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Roman Senate

Roman Senate

The Roman Senate (Senatus) from the latin Senex (for elder or council of elders) was a deliberative governing body. Its important to note the difference between deliberative and legislative, in that the Senate itself didn't propose legislation; though magistrates with the Senate, such as Consuls, did.

The body of the senate deliberated these proposals, and along with the later Tribunes of the Plebs, approved or vetoed the various laws. The Senate and the Roman People (SPQR, or Senatus Populusque Romanus), described the distinction in class between the Senate and common people. The Roman People consisted of all citizens who were not members of the Senate.

Domestic power was vested in the Roman People, through the Committee of the Hundreds (Comitia Centuriata), the Committee of the Tribal People (Comitia Populi Tributa), and the Council of the People (Concilium Plebis). Actual legislation was secured in the various assemblies. They acted on the recommendations of the Senate's deliberations and also elected the magistrates.

Despite its lack of actual law making power, the Senate held considerable authority in Roman politics. As the representative figurehead of Rome, it was the official body that sent and received ambassadors on behalf of the city, appointed officials to manage and govern provinces, declared war and negotiated peace, and appropriated funds for various projects such as public building construction. Appointments of military Legates, and the overall oversight of Roman religious practices remained in the control of the Senate as well. It was also the Senate who held the authority to nominate a dictator (a single leader who acted with ultimate authority and without fear of reprisal) in a state of emergency, usually a military one. In the late Republic, and in attempts to stop the spiraling pattern of dictatorships, the Senate attempted to avoid the dictatorate by resorting to a senatus consultum de republica defendenda, or the senatus consultum ultimum. This was the declaration of martial law, and empowered the 2 Consuls, essentially, with dictatorial power in defense of the Republic.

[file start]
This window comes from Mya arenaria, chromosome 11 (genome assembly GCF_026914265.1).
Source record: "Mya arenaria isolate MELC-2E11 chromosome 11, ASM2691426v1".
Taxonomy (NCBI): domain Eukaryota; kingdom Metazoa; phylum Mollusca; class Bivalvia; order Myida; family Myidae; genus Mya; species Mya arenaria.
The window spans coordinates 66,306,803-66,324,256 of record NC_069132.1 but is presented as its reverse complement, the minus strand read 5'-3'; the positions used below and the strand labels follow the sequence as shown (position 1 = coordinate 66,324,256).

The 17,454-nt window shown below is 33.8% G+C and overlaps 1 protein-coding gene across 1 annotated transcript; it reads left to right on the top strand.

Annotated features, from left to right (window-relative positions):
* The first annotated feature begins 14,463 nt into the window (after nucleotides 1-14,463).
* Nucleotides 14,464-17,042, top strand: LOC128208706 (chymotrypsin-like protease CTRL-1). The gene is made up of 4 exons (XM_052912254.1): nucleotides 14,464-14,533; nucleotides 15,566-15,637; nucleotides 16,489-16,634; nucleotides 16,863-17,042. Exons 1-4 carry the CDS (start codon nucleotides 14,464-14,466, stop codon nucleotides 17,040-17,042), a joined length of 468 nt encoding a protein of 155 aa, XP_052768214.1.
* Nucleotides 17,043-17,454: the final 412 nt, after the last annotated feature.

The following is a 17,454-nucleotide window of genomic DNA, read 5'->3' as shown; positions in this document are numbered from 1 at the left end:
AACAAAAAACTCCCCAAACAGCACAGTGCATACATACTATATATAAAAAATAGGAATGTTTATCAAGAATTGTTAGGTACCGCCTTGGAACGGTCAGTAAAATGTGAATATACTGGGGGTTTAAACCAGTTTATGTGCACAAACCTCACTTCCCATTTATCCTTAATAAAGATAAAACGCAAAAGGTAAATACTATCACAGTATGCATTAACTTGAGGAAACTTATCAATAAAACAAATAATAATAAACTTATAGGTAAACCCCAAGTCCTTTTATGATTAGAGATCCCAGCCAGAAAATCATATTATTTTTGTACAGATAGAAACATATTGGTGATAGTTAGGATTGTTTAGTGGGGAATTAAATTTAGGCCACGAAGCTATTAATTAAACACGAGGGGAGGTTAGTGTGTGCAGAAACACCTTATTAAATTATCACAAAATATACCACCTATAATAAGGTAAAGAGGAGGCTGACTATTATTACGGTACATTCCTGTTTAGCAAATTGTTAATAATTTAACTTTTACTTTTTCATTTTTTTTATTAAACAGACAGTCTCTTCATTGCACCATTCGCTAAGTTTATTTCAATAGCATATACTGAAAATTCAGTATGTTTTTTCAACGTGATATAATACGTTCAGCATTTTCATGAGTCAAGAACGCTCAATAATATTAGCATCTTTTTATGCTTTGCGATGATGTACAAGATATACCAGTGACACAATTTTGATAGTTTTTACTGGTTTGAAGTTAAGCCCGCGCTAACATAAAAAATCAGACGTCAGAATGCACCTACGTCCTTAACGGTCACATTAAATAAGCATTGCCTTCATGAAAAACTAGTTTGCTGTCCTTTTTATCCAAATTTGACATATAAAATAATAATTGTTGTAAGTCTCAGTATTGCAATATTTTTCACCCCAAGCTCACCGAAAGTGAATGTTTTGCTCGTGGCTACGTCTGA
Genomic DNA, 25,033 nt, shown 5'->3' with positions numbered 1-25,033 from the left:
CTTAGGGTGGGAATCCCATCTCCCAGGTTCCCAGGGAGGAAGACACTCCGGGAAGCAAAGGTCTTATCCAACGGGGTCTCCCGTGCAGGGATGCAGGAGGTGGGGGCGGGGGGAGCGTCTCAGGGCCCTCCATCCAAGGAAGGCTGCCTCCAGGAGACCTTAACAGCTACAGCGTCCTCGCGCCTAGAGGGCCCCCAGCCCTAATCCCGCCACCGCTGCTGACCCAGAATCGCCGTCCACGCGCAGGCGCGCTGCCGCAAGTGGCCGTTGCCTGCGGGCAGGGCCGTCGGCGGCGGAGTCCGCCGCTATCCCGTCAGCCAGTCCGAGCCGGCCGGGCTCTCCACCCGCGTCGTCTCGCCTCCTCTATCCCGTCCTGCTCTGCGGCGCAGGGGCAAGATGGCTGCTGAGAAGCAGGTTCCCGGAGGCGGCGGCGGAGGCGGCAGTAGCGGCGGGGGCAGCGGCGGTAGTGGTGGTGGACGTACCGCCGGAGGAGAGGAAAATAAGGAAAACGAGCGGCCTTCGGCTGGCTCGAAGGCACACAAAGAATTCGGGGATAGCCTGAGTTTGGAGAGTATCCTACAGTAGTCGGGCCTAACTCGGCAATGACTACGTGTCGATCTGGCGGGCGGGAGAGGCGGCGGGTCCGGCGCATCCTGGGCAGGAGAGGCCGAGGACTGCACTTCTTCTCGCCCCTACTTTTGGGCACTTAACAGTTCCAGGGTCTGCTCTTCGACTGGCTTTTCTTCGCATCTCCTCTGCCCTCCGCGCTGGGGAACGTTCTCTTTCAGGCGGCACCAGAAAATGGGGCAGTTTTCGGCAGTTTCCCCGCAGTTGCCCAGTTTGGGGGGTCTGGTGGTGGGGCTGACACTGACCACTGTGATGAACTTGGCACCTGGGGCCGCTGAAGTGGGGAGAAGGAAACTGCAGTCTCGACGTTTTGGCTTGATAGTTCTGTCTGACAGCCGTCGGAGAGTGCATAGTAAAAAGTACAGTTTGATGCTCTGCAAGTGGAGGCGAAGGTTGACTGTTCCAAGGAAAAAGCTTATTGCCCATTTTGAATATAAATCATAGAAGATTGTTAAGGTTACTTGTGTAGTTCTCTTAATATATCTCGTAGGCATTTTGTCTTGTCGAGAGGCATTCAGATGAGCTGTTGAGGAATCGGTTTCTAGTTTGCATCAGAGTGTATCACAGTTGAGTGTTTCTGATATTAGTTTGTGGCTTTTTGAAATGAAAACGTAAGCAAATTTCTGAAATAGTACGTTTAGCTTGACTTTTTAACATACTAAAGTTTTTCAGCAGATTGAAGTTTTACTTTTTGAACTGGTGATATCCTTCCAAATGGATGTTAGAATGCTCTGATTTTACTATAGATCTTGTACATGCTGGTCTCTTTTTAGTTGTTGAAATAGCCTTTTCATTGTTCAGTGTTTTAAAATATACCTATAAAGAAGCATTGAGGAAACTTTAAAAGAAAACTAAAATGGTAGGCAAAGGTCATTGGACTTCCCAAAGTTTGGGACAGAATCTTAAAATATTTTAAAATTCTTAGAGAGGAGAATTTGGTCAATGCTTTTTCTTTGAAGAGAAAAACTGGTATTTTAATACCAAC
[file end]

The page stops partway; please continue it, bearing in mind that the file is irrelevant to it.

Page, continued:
The number of senators in Rome was initially a direct correlation to the number of tribes represented. In the earliest days of Rome traditionally under Romulus, when Rome consisted only of one tribe, the Ramnes, the senate consisted of one hundred members. Further incorporation of various tribes, such as the Tities and Luceres, increased accordingly the number of Senators to 300. Proposals throughout the Republic by various magistrates such as Gracchus, Livius Drusus, Sulla and Marius altered the membership from between 300 and 600. At times, prominent equestrian plebes were added en masse, or even common soldiers and freedman, as when Julius Caesar increased the senate roles to 900. With the accession of Augustus, the permanent foundation for senate numbers appears to have been fixed at 600, but this number also fluctuated throughout the empire at the whims of the emperors.

The initial 100 senators or advisory council, traditionally instituted by the mythical Romulus, were composed of the heads of leading families, the patricians (Patres=Fathers). The later drafted Plebeian senators were called Conscripti (Conscripted men), as they had no choice but to take a senate seat. The eventual nomenclature to describe Senators, Patres et Conscripti (Conscript Fathers), soon left out any distinction between Patrician and Plebeian and came to be an all encompassing term.

Members of the Senate were chosen from among eligible equites, and selected by Consuls, Tribunes and later by Censors. Alternatively, they were selected from those who were elected to previous magistracies, such as quaestors. If not previously a member of the Senate, a magistrate ending his year of service in one these offices would then be eligible for an immediate seat. Not all Senators held equal status, however. Those selected by censors or other magistrates to fill seats from among the equites had no right to vote or to speak on the Senate floor. Senators earned the proper dignity and nobility to vote and speak on the floor by virtue of holding various offices such as Consul, Praetor, Aedile, etc., Such dignified offices as the Pontifex Maximus, head of the Roman Religion, or the Flamen Dialis, chief priest of Jupiter, were categorized as non voting and non speaking with the exception of various religious rituals.